The main construction campaign in the sanctuary complex lasted over 200 years, from the mid-1st century AD to the 3rd century AD. It began with the construction of a T-shaped terrace approximately 12 m high, a propylon and a small altar in the central courtyard. The colossal temple dedicated to Jupiter Heliopolitanus, a powerful god of agricultural fertility and the cosmos, was built in the 1st century AD during the second phase of construction. Constructed on a podium 7m above the surrounding courtyard, the temple followed a peripteral Greek design of 10 by 19 columns in the Corinthian order. However, only six of the original 54 columns remain, but they give no doubt as to the grandeur of this enormous structure. Covering an area of approximately 48 by 88 m, it was one of the largest temples dated to the Roman period.
The third phase of construction at the sanctuary was undertaken initially by Hadrian and continued through the Antonine period. During this phase, the courtyard was expanded and embellished with 128 red granite columns from Aswan in Egypt and additional rooms and semicircular exedrae. The Great Altar, built five meters east of the Small Altar, was about 14 m high and had a staircase leading to a sacrificial platform. The magnificent structures of the third phase remained unfinished.
The final construction phase at the sanctuary in the early 3rd century AD under the emperor Septimius Severus reflects changes in the city’s political status and religious activities. The visit of Caracalla and his mother, Julia Domna, in AD 215 resulted in the construction of the Hexagonal Courtyard and the Propylaeum, which included three columns capitals in gilded bronze honouring them and inscriptions on column bases mentioning Caracalla. The so-called Temple of Bacchus was also added during this period. It was attributed to the god of wine, Bacchus, based on Dionysiac motifs decorating the temple. However, the temple may have been used for the imperial cult and gods such as Bacchus and possibly Venus. The last building constructed at the complex is a small round temple built on a tall podium.
Quarries located approximately 1 km south and west provided local limestone for the sanctuary’s construction, and granite was imported from Egypt and the Troad in northwestern Anatolia for hundreds of massive columns.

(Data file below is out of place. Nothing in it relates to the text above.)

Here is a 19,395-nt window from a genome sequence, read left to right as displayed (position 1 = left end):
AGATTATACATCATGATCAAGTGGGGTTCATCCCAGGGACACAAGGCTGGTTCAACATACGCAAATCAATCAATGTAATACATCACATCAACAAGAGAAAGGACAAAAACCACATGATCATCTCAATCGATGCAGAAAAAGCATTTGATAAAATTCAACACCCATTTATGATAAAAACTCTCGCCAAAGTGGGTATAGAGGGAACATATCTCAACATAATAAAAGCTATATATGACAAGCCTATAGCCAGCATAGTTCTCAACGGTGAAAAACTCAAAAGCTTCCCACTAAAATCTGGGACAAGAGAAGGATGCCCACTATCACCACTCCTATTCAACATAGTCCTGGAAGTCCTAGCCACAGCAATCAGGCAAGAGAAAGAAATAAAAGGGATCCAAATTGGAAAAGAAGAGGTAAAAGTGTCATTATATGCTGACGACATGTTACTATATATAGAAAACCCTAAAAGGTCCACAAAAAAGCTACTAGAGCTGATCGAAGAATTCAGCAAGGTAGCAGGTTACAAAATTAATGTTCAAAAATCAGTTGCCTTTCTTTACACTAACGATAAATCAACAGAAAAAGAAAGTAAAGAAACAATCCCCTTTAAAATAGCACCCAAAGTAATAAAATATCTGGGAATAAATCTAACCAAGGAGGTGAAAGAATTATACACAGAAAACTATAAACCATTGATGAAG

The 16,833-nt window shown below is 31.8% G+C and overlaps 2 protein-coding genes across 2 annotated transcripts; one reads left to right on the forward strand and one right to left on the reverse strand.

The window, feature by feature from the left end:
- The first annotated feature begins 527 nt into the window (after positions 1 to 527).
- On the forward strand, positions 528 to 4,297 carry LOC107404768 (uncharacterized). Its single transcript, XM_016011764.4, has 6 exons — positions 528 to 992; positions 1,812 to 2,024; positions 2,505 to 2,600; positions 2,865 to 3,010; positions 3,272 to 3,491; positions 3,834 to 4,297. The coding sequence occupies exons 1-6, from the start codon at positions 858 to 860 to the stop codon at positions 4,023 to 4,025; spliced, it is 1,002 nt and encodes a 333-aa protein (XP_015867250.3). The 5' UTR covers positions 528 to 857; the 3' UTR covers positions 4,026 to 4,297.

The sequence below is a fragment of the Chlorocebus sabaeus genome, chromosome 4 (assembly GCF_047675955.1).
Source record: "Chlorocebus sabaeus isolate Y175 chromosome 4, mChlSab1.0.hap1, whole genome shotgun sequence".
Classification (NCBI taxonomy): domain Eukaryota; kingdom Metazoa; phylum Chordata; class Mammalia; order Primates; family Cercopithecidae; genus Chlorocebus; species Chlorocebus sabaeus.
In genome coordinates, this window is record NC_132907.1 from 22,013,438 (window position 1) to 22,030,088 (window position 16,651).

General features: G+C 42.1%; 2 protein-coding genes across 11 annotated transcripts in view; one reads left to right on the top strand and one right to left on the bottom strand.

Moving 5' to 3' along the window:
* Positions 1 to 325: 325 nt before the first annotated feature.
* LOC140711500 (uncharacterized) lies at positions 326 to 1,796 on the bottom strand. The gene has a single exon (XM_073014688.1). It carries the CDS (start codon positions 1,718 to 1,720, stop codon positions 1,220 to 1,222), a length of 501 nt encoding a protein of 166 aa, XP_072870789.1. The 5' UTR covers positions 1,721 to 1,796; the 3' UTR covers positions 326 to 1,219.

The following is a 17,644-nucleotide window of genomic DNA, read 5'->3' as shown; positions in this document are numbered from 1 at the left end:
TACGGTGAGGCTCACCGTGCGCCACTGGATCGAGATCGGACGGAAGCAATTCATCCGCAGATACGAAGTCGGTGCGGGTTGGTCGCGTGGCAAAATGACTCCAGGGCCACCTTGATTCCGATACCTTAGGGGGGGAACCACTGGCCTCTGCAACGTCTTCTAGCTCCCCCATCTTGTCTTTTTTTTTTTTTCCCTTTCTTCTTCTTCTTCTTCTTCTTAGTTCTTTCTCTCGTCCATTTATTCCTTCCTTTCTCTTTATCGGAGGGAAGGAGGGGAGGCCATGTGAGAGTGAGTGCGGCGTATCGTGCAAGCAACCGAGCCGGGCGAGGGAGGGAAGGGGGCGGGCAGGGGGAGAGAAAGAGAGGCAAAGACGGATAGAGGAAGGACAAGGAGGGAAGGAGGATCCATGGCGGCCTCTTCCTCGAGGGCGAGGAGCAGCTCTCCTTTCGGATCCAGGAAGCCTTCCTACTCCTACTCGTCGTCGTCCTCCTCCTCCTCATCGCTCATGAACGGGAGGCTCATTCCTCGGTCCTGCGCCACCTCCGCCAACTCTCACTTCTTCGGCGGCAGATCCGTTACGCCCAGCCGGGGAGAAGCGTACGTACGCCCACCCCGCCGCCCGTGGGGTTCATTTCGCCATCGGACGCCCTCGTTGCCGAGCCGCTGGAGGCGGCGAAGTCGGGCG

The Temple of Jupiter also served as an oracle. The 5th-century Roman author Macrobius recorded that Trajan, before embarking on his second Parthian campaign, consulted the oracle at Heliopolis, who predicted his imminent death. Although it is not known if Hadrian ever visited Heliopolis, he spent considerable time in the region and contributed significantly to the completion and embellishment of the Temple.
The rise of Christianity changed the fortunes of Heliopolis-Baalbek. Much of the sanctuary was destroyed at the end of the 4th century by the emperor Theodosius I who constructed a church in the courtyard of the Temple of Jupiter. The round temple was also converted into a church. Baalbek was later incorporated into the Islamic Empire in AD 635, and in the 12th-14th centuries AD, the preserved temple areas were incorporated into a large fortress.
Scientific work on the ruins began as early as the 17th century, with detailed reproductions of the above-ground structures. However, systematic excavations were only launched in 1898 thanks to the journey of the German Emperor William II. Deeply impressed by the beauty and size of the monuments, he requested their proper investigation and documentation. Through the course of the 20th century, German and French scholars, archaeologists, and Lebanese professionals uncovered and recorded the main parts of the ruins. After the end of the civil war in 1991, archaeological investigations could again be envisioned; in 1997, a cooperation program was inaugurated between the DGA and the Deutsches Archäologisches Institut (DAI).